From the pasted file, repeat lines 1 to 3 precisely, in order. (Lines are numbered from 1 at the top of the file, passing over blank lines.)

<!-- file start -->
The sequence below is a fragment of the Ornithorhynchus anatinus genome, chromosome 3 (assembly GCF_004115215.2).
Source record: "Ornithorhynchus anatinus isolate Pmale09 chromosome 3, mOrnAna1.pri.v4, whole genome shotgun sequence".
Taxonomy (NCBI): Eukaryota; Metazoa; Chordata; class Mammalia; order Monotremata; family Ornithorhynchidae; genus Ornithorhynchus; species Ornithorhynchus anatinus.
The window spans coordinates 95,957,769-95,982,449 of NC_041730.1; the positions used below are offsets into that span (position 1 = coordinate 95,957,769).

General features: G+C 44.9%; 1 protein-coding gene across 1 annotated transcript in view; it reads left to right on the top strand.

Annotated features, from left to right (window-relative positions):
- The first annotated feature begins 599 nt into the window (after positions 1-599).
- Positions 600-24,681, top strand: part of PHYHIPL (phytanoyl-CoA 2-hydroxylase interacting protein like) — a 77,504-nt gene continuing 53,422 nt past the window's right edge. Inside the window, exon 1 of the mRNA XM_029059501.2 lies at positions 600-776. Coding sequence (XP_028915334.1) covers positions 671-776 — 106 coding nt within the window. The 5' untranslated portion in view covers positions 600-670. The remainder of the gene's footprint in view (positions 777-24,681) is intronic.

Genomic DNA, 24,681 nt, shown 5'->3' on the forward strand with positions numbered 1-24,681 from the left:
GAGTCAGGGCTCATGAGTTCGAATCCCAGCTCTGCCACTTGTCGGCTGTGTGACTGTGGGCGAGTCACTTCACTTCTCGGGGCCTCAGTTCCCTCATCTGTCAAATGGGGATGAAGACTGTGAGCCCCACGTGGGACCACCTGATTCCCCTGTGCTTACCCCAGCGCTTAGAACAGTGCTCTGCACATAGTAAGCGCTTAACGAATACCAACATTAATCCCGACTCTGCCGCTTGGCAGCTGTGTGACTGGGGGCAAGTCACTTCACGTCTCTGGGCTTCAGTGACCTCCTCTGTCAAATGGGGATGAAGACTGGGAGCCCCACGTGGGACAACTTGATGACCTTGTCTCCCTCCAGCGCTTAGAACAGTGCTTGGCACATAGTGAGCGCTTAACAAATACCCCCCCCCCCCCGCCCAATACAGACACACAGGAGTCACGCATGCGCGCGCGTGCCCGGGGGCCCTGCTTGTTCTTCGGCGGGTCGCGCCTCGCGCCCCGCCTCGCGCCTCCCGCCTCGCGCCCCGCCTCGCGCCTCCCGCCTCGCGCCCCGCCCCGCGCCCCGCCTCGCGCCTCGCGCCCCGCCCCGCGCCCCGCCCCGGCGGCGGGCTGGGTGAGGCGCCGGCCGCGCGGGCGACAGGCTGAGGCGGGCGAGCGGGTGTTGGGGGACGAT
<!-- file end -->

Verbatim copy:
The sequence below is a fragment of the Ornithorhynchus anatinus genome, chromosome 3 (assembly GCF_004115215.2).
Source record: "Ornithorhynchus anatinus isolate Pmale09 chromosome 3, mOrnAna1.pri.v4, whole genome shotgun sequence".
Taxonomy (NCBI): Eukaryota; Metazoa; Chordata; class Mammalia; order Monotremata; family Ornithorhynchidae; genus Ornithorhynchus; species Ornithorhynchus anatinus.